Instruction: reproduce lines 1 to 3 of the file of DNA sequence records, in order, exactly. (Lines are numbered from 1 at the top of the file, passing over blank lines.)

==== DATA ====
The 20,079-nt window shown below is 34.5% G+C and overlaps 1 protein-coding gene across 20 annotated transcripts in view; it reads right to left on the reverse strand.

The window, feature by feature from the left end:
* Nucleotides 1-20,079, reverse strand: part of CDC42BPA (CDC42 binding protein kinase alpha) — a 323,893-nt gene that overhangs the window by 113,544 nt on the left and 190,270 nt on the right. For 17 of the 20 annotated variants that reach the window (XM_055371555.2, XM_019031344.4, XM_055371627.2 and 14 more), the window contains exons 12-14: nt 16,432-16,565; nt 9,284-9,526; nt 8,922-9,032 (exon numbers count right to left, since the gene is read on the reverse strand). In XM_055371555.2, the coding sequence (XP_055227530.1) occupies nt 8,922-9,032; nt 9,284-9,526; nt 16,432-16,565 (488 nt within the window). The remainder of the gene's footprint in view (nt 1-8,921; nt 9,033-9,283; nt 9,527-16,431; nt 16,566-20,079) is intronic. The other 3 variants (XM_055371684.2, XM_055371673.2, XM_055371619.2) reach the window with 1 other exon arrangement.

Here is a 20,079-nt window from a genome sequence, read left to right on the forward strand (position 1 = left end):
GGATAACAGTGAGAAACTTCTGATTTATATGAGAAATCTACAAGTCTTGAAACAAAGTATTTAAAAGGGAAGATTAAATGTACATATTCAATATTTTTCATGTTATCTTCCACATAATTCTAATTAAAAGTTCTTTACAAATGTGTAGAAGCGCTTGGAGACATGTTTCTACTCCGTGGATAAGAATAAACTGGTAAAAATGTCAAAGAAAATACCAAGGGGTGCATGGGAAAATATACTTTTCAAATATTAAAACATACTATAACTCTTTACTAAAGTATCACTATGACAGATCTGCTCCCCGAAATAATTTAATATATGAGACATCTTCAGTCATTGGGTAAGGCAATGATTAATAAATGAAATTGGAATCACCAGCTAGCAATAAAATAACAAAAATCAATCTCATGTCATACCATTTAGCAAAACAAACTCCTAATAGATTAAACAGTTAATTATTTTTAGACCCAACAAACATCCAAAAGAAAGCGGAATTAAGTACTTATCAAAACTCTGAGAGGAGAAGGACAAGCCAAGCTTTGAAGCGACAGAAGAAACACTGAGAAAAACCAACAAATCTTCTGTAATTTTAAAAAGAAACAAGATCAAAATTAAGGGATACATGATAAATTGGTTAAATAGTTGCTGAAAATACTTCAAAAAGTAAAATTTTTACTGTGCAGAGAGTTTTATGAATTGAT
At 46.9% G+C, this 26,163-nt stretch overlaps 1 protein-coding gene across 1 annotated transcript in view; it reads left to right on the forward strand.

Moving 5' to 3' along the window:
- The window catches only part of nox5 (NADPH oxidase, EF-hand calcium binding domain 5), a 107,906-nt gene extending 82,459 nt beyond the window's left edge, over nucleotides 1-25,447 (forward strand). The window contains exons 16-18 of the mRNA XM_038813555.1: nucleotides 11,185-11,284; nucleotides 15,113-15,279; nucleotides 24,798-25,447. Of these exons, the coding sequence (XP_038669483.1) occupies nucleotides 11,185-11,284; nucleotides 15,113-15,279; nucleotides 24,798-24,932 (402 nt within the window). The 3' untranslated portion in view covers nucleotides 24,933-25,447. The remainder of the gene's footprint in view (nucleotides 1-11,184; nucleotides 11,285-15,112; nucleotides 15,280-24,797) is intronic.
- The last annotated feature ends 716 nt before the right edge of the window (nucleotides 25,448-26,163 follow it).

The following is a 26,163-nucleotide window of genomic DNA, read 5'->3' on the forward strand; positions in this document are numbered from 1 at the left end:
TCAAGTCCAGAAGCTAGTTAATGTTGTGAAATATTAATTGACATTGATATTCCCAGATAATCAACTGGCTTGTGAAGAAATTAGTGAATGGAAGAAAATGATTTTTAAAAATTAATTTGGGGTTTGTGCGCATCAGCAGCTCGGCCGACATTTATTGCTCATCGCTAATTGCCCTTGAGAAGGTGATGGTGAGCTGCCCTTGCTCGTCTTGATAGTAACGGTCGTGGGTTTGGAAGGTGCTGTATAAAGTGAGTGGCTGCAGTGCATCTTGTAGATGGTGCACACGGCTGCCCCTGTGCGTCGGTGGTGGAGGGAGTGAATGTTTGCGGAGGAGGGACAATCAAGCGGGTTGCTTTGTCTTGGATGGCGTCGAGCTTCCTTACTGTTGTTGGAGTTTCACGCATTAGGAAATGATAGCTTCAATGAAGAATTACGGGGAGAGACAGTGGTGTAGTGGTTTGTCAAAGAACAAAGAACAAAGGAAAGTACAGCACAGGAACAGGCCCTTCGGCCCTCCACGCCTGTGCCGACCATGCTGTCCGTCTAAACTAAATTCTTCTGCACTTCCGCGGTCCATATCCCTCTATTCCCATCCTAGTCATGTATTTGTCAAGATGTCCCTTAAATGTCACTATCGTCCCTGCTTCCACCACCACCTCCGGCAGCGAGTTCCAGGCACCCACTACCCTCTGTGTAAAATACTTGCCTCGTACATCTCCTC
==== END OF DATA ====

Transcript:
The 20,079-nt window shown below is 34.5% G+C and overlaps 1 protein-coding gene across 20 annotated transcripts in view; it reads right to left on the reverse strand.

The window, feature by feature from the left end:
* Nucleotides 1-20,079, reverse strand: part of CDC42BPA (CDC42 binding protein kinase alpha) — a 323,893-nt gene that overhangs the window by 113,544 nt on the left and 190,270 nt on the right. For 17 of the 20 annotated variants that reach the window (XM_055371555.2, XM_019031344.4, XM_055371627.2 and 14 more), the window contains exons 12-14: nt 16,432-16,565; nt 9,284-9,526; nt 8,922-9,032 (exon numbers count right to left, since the gene is read on the reverse strand). In XM_055371555.2, the coding sequence (XP_055227530.1) occupies nt 8,922-9,032; nt 9,284-9,526; nt 16,432-16,565 (488 nt within the window). The remainder of the gene's footprint in view (nt 1-8,921; nt 9,033-9,283; nt 9,527-16,431; nt 16,566-20,079) is intronic. The other 3 variants (XM_055371684.2, XM_055371673.2, XM_055371619.2) reach the window with 1 other exon arrangement.